In 1975, I was living in Santa Cruz, California with my husband, Paul Cavanaugh. We had hitchhiked across the country from my hometown, Stamford, Connecticut. Like so many others of my generation, I grew up on the “Mickey Mouse Club” and “The Wonderful World of Disney,” watching both shows religiously. When I found myself in California, I was dying to go to Disneyland, so in August, off we went on a road trip to Southern California in our friend’s Chevy Impala, the three adults and our new puppy. What a thrill!
We found a cheap hotel room for a couple of nights and headed off to the Magical Kingdom early in the morning. Because we had our dog, we boarded him in the Disneyland kennel. We were true hippies at that time and smoked before arriving, being careful to not smoke too much because we had to pass the grooming inspectors and the all-important attitude inspectors. The Disneyland officials didn’t really like hippies, but at least we weren’t Yippies, and, even though we were “highly inspired”, we passed through without incident.
One of the first places we visited was Tom Sawyer’s island because we knew the Yippies had invaded it on August 6th, 1970, just a mere 5 years earlier. Here is a link for an article about the incident. http://nightflight.com/august-6-1970-the-day-the-yippies-invaded-disneyland/ Although the attraction was boring and not much of an attraction at all, it was a landmark for us.
We decided to go on the Matterhorn ride next. I have always loved roller coasters, and we currently lived only a few blocks away from the historic wooden roller coaster on Santa Cruz beach. Ever since we’d moved there, I walked down to the boardwalk every day and rode the roller coaster for a dollar. But this was Disney, and I was 8 months pregnant. They wouldn’t let me ride because of liability issues. I wasn't leaving without riding on this roller coaster, so I made a huge stink and finally signed a liability release. I'd waited my whole life to visit the home of Mickey and Minnie, but Disneyland was not as much fun as I’d hoped it would be.
Next stop was the Disneyland Railroad. As we rode around the park, we passed the kennels where we were absolutely sure we could hear our puppy howling. We knew we wanted to go to the Haunted House and, as our inspiration was waning, we picked up the dog and went out to the parking lot to get re-inspired and give our sweet Topaz a respite from his cage.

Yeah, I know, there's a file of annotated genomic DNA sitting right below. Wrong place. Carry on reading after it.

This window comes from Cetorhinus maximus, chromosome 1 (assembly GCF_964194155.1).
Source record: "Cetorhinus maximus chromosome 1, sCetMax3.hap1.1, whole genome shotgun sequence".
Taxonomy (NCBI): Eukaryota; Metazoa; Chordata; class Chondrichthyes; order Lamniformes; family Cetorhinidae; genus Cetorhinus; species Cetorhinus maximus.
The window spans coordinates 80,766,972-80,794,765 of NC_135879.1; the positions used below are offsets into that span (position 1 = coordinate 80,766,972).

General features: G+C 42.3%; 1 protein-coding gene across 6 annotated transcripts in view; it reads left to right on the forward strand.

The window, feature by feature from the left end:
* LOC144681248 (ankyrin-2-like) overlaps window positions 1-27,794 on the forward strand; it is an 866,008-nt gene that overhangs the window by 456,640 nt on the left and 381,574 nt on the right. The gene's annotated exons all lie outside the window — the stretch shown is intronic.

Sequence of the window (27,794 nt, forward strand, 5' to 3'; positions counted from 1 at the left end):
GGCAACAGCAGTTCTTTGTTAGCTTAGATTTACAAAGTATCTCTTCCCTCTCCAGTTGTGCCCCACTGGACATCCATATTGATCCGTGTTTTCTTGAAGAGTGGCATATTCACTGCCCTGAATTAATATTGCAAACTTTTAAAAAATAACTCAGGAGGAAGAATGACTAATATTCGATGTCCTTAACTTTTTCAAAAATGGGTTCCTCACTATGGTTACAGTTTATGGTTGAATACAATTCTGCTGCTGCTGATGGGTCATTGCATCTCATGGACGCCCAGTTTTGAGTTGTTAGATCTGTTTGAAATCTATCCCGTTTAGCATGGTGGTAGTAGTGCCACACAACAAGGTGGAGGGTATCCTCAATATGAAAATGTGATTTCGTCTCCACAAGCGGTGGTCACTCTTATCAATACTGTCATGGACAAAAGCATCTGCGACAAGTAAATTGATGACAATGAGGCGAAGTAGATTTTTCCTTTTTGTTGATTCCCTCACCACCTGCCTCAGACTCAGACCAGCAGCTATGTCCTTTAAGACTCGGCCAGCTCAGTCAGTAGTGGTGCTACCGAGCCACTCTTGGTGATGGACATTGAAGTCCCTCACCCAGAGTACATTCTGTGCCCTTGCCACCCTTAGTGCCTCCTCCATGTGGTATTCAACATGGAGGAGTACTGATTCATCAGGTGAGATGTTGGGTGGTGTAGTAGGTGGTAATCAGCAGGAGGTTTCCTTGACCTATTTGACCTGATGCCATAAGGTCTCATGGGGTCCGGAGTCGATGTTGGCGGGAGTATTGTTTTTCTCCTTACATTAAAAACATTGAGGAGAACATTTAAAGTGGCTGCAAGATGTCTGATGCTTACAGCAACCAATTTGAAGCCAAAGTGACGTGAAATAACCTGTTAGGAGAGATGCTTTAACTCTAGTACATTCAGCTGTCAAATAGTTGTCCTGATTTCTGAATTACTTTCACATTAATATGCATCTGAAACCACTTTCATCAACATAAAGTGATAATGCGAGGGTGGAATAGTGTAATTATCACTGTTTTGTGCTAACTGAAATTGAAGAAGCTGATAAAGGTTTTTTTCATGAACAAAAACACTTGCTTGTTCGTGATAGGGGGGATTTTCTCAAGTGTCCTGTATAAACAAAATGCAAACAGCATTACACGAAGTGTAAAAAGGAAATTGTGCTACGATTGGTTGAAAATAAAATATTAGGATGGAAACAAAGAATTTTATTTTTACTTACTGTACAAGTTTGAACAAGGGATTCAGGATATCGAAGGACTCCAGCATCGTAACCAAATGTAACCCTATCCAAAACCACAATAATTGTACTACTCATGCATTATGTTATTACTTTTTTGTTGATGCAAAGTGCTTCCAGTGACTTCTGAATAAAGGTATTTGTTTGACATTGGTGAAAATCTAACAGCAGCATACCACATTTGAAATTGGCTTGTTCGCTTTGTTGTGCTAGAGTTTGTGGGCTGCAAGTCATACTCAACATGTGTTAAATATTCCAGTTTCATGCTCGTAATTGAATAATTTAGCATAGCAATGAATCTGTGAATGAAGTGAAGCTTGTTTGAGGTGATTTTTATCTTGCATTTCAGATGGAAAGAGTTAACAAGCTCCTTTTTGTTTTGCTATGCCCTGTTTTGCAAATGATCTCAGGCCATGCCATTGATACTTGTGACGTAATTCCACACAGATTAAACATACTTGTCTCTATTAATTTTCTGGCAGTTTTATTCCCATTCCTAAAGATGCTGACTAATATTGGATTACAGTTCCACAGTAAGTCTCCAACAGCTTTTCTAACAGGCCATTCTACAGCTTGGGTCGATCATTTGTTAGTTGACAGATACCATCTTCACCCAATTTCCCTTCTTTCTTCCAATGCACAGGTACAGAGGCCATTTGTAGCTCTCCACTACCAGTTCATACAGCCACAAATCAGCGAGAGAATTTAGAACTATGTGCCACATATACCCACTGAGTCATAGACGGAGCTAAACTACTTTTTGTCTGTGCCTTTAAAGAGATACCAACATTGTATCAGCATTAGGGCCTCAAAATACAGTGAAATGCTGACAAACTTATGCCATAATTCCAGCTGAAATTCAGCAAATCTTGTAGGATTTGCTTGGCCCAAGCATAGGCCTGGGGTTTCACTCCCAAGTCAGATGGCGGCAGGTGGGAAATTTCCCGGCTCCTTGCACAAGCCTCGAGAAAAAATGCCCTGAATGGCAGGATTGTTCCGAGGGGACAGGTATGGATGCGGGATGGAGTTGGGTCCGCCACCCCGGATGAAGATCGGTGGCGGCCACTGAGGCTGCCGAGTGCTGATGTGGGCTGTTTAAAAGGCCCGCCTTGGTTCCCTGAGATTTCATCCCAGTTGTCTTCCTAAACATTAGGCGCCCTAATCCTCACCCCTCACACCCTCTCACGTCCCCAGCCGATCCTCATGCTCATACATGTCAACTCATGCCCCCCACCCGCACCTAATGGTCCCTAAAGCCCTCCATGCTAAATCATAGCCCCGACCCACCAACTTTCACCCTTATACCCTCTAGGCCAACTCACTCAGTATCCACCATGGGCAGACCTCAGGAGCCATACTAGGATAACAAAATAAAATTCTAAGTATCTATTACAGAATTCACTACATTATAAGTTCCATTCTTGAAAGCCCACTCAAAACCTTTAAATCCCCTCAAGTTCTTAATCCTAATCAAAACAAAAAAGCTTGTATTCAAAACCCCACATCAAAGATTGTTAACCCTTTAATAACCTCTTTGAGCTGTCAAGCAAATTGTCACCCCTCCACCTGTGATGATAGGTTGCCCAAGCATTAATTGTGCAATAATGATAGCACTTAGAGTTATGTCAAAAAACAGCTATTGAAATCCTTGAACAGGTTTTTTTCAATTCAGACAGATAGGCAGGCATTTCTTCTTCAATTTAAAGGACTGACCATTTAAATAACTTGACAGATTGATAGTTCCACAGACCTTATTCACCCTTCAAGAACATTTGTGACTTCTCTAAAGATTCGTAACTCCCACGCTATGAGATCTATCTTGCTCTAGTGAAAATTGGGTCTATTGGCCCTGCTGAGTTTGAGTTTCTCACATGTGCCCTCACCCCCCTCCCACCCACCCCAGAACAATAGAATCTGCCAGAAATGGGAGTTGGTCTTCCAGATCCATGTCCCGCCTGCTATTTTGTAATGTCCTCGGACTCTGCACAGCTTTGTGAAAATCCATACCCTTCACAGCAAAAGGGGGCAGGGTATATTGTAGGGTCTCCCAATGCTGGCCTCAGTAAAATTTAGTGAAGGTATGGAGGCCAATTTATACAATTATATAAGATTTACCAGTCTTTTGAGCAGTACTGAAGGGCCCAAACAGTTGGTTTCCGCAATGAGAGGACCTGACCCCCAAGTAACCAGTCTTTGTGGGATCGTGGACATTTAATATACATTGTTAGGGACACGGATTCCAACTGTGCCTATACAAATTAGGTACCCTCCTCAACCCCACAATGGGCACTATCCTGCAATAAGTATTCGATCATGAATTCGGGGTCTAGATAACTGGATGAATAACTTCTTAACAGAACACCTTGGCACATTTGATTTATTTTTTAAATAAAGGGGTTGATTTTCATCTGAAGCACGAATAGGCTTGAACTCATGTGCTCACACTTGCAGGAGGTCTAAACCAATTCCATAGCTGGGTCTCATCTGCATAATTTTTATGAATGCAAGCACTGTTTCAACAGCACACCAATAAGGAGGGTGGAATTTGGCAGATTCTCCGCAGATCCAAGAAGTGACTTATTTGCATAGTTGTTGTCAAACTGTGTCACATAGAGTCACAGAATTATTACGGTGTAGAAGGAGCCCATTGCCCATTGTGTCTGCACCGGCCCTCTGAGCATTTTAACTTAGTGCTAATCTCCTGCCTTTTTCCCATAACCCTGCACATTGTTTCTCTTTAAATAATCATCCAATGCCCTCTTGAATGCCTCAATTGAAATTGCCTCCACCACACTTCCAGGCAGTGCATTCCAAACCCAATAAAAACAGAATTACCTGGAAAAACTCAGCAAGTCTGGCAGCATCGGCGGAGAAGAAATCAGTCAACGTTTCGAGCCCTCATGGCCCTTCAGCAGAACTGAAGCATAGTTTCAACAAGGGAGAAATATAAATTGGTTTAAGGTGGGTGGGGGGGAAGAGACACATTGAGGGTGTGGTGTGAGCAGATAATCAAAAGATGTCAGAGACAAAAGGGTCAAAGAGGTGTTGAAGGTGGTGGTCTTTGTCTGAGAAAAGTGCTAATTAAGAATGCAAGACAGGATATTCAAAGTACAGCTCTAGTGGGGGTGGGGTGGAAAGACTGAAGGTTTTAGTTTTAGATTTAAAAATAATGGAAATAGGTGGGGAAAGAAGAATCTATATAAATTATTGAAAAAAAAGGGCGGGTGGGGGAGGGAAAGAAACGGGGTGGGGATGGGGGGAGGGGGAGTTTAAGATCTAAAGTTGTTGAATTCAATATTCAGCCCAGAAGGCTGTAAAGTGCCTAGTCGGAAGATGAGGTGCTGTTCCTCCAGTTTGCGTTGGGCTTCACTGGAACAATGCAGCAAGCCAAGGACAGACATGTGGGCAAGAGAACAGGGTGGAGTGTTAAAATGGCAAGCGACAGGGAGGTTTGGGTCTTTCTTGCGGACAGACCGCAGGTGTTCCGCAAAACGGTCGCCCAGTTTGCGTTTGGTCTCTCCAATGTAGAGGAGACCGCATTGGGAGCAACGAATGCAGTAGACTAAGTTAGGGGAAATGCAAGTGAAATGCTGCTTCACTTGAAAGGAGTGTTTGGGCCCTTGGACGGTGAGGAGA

We looked around, didn’t see anyone nearby and lit up a joint. We each got one hit when we suddenly saw two three-wheeled vehicles coming our way … fast! Uh-oh! Paul quickly threw the joint away. The cops walked up to us and said, “Okay, where is it?” Of course, Paul replied, “Where’s what, officer?” We heard a voice from the radio say, “It’s under the blue impala.” What?! How did they know that? We soon found out. They retrieved it, gave a sniff and said, “It’s still burning, too.”
We weren’t cooperative at first. We were under the impression that the law had recently changed, making possession a misdemeanor. The security guards, smiling slightly, informed us that, yes, the laws had changed but didn’t go into effect until January. Not only that, Disneyland security didn’t have to answer to Anaheim police and even had their own underground jail, and they would be happy to let us check it out. Obviously, our attitudes changed quickly. We found out that they have cameras everywhere, even on all of the light poles in the parking lots, and a whole team watching them.
They asked if we had any more inspiration. Paul, a very quick thinker, handed over four more rolled joints, being very respectful and looking very cowed. We were all hoping that they wouldn’t decide to search the car, which would have landed us in a lot more trouble. They asked if he had purchased it in the park. He answered that he had bought them in “Golden Gate Park from a guy named Stoney,” and they actually believed him. I guess we looked like tourists in our car with Connecticut plates and our little dog. And, I was 8 months pregnant.
We didn’t end up in jail. We got thrown out “for the rest of the day.” We left and went to Knotts Berry Farm instead, coming back to Disneyland the following day, completely inspired and headed directly to The Haunted House before that newly acquired inspiration wore off. After they told us to leave, Paul turned to them and asked, “How did you know we were out here getting inspired?” They looked him dead in the eye and said, “The Mouse is everywhere.”
That later became a song that we titled “875” or “The Mouse is Everywhere.” It was a very popular song, complete with the story and it’s psychedelic soundtrack.